Immediately after exposure to nicotine, there is a “kick” caused in part by the drug’s stimulation of the adrenal glands and resulting discharge of epinephrine (adrenaline).
This rush of adrenaline stimulates the body and causes an increase in blood pressure, respiration, and heart rate. Like other drugs, nicotine also activates reward pathways in the brain—circuitry that regulates reinforcement and feelings of pleasure.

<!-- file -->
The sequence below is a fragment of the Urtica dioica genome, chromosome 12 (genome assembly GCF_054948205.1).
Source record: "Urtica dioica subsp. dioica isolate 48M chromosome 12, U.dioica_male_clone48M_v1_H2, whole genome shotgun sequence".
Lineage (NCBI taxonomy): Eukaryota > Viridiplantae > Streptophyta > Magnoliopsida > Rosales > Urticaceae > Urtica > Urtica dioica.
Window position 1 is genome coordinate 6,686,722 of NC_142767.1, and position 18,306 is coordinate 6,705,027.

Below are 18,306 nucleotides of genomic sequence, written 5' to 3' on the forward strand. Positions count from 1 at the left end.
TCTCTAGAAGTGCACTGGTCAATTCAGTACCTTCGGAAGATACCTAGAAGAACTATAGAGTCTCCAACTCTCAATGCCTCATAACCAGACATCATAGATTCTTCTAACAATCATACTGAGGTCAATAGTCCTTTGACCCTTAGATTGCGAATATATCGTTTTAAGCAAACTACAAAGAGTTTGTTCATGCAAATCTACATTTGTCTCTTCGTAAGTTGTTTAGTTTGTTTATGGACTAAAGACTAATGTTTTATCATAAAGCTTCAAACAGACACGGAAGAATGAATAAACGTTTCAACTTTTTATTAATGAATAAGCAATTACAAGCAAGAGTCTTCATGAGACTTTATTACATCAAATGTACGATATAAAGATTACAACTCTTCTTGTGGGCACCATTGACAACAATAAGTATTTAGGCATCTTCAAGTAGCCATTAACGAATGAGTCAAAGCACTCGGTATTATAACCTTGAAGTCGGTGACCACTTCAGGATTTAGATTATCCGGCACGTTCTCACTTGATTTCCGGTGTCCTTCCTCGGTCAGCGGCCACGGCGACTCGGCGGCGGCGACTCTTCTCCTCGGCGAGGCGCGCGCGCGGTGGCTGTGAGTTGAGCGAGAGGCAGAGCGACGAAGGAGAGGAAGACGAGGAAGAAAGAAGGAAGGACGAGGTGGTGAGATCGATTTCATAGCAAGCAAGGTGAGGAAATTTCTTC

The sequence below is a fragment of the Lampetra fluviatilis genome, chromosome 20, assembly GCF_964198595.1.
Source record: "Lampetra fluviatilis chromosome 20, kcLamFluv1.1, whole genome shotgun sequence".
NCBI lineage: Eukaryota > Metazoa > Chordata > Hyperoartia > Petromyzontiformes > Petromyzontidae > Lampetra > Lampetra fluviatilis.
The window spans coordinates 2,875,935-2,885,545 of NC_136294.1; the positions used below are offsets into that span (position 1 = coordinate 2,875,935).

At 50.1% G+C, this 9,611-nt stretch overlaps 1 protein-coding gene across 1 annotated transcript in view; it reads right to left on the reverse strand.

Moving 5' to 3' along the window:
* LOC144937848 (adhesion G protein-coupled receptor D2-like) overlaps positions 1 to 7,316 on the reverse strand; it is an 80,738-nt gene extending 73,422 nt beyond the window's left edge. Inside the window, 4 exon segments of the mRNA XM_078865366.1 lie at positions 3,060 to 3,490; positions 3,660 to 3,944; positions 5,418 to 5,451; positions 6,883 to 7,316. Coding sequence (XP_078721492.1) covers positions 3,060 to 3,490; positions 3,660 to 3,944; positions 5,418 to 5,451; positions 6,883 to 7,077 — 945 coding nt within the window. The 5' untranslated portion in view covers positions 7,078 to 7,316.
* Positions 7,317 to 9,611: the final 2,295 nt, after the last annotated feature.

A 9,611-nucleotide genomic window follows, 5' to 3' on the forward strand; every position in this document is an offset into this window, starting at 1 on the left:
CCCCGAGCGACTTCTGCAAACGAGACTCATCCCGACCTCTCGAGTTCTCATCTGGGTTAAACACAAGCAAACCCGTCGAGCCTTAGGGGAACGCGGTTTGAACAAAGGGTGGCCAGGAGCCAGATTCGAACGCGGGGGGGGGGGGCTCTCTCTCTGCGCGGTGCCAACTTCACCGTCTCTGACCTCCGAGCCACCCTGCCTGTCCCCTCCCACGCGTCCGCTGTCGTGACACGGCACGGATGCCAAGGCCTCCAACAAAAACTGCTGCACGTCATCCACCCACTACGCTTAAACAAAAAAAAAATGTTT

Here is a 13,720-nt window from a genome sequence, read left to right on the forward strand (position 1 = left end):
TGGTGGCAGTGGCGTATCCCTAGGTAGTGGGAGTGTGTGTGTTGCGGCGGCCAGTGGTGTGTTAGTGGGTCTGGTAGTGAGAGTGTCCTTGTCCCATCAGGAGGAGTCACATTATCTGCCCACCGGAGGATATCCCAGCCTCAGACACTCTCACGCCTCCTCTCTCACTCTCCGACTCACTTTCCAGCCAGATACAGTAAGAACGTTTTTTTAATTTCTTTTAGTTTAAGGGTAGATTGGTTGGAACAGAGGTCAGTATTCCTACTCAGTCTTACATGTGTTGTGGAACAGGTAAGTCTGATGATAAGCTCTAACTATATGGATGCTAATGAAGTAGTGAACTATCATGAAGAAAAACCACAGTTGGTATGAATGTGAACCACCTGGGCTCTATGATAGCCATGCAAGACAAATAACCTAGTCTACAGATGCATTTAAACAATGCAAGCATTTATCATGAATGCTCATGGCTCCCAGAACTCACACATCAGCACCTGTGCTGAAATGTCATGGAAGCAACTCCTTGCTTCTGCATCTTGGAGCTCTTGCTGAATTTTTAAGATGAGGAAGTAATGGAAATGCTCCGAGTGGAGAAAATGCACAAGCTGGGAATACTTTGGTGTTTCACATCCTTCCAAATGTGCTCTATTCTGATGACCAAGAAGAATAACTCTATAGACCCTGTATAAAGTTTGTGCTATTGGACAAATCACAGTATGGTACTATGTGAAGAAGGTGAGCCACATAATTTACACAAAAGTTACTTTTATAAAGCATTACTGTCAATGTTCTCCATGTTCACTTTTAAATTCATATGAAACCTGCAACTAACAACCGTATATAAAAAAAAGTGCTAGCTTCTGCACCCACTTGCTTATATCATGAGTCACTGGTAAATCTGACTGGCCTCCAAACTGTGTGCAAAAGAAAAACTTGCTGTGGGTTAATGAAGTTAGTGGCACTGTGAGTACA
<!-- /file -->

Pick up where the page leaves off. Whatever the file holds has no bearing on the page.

When tobacco is smoked, nicotine rapidly reaches peak levels in the bloodstream and enters the brain. A typical smoker will take 10 puffs on a cigarette over the roughly 5 minutes that the cigarette is lit. Thus, a person who smokes about 1 pack (20 cigarettes) daily gets 200 "hits" of nicotine to the brain each day.
Among those who do not inhale smoke—such as cigar and pipe smokers and smokeless tobacco users—nicotine is absorbed through mucous membranes in the mouth and reaches peak blood and brain levels more slowly.